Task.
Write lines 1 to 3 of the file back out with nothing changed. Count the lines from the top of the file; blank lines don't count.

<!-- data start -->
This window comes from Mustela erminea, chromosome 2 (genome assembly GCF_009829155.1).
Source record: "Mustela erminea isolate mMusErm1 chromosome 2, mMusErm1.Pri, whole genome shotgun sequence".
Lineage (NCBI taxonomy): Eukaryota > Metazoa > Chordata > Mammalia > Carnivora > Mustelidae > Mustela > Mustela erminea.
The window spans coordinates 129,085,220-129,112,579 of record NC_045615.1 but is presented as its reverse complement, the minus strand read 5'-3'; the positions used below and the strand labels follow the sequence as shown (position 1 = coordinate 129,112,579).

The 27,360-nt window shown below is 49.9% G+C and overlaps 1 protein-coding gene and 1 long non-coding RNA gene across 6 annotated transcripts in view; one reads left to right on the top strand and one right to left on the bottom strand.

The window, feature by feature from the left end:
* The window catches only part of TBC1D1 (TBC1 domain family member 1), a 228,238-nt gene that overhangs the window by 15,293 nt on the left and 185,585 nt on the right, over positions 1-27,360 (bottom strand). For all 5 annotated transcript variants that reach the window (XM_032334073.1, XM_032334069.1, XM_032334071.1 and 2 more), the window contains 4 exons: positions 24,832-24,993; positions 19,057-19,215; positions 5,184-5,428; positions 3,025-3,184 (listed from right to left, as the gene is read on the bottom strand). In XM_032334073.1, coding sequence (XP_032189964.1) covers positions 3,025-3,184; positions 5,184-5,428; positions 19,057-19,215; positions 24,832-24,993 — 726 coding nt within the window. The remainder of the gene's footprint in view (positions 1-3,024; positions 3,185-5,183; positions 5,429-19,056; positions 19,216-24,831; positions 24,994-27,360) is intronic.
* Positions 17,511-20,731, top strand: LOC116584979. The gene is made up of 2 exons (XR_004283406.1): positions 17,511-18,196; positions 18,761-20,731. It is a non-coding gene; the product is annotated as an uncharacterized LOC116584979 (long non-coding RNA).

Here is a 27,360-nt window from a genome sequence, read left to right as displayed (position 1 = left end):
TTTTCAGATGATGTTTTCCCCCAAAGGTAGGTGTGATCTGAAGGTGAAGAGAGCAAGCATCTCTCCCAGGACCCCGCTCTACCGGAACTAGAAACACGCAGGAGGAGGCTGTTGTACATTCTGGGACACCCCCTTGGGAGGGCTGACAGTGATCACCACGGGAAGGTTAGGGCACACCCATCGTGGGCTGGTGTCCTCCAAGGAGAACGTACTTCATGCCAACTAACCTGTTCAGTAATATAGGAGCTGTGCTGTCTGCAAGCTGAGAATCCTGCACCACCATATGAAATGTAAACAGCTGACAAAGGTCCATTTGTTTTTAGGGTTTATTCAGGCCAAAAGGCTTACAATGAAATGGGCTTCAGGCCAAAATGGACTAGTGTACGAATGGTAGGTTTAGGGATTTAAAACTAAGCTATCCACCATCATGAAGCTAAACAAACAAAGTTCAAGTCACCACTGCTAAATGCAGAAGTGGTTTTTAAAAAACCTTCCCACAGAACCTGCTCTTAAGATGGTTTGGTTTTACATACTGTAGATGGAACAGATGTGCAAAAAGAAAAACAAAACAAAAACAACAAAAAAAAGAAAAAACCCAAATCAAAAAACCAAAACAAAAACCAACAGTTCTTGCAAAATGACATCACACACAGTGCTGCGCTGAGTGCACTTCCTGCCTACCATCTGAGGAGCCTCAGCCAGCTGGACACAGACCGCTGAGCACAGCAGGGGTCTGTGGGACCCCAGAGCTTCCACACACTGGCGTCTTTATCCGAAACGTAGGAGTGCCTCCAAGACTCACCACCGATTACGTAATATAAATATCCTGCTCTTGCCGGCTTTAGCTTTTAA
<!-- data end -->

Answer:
This window comes from Mustela erminea, chromosome 2 (genome assembly GCF_009829155.1).
Source record: "Mustela erminea isolate mMusErm1 chromosome 2, mMusErm1.Pri, whole genome shotgun sequence".
Lineage (NCBI taxonomy): Eukaryota > Metazoa > Chordata > Mammalia > Carnivora > Mustelidae > Mustela > Mustela erminea.